Greek govt may quit if bailout vote is 'Yes'

Greek govt may quit if bailout vote is 'Yes'
Greek Finance Minister Varoufakis leaving the Finance Ministry building in Athens on Wednesday. He said in a radio interview that if the vote is "Yes", the government could hand over the reins to a caretaker administration.
PHOTO: Reuters

ATHENS - Greece's radical-left government suggested it would resign if it fails to get its way in a make-or-break referendum on Sunday that could decide the country's financial future.

Greek Finance Minister Yanis Varoufakis said the government "may very well" quit in a radio interview yesterday.

International creditors and markets are stepping back after days of drama over the Greek crisis to watch the outcome of the weekend consultation.

Ordinary Greeks are in financial limbo due to capital controls imposed this whole week to stem a bank run. They are reduced to 60-euro (S$90) daily automated-teller-machine withdrawal caps.

Athens insists the referendum is just on tough austerity conditions attached to a bailout that expired on Tuesday, but European Union (EU) leaders say it is a vote on whether Greece wants to remain in the euro.

The Greek government led by Prime Minister Alexis Tsipras is fiercely campaigning for a "No" vote, believing that rejecting the bailout conditions would strengthen its hand in negotiations with creditors. On Tuesday, it failed to repay 1.5 billion euros to one creditor, the International Monetary Fund.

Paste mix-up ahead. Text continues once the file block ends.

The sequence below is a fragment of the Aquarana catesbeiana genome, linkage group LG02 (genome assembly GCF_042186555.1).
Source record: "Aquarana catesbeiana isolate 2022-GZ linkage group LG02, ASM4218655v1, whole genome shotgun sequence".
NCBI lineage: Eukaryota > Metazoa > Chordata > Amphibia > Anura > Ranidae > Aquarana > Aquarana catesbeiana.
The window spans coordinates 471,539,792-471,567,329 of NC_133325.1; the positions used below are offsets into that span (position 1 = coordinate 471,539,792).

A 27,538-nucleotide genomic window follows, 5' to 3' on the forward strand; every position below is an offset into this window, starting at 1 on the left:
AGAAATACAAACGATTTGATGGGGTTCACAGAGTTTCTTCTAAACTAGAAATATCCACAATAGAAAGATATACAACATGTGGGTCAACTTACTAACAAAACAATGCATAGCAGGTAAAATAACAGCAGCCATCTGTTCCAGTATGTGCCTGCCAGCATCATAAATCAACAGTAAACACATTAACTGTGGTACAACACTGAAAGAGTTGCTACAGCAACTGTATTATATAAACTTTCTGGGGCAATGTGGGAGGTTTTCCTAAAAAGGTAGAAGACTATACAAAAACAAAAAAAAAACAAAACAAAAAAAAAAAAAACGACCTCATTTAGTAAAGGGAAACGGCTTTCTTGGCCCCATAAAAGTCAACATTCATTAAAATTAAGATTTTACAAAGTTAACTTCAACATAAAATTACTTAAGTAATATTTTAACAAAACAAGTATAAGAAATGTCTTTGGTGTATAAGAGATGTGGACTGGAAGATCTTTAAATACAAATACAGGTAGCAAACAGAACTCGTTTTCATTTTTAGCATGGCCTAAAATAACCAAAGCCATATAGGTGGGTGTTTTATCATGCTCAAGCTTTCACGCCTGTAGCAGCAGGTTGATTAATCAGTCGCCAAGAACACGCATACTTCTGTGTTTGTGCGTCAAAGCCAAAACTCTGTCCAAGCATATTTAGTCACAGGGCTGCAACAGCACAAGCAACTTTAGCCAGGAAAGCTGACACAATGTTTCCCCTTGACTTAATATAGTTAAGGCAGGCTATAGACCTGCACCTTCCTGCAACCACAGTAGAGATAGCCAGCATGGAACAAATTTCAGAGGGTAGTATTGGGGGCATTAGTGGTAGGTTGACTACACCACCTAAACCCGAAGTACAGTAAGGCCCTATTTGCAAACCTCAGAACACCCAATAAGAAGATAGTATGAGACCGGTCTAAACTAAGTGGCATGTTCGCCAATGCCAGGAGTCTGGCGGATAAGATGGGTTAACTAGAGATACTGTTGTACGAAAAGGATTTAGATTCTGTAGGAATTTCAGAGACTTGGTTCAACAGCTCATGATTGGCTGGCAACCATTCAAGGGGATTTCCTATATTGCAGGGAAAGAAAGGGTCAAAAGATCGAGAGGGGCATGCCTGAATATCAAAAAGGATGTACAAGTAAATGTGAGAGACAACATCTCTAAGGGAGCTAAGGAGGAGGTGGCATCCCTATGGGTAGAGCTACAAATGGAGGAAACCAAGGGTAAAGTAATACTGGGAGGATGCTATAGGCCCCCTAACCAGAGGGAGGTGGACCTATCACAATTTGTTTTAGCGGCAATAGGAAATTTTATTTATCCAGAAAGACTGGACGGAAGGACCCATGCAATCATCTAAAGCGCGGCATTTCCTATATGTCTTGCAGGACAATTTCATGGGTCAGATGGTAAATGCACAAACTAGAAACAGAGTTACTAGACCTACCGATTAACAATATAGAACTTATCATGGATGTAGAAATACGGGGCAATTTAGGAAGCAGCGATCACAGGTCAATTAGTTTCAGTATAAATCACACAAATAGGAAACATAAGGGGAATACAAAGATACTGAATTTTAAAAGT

EU leaders have said they would view a "No" result in the referendum as a rejection of Europe. Mr Varoufakis said in his interview with Australian public radio network ABC that if the vote is "Yes", the government could hand over the reins to a caretaker administration.

A survey published in the Greek press on Wednesday said 46 per cent of voters intended to vote "No", down from the 57 per cent recorded days before the banking restrictions.

If Greece is forced out of the euro and has to print its own money, Mr Varoufakis said the country no longer had the presses to make drachmas.

In 2000, the year before Greece joined the euro zone, "one of the things we had to do was get rid of all our printing presses" as part of the bloc's assertion that "this monetary union is irreversible", he said.

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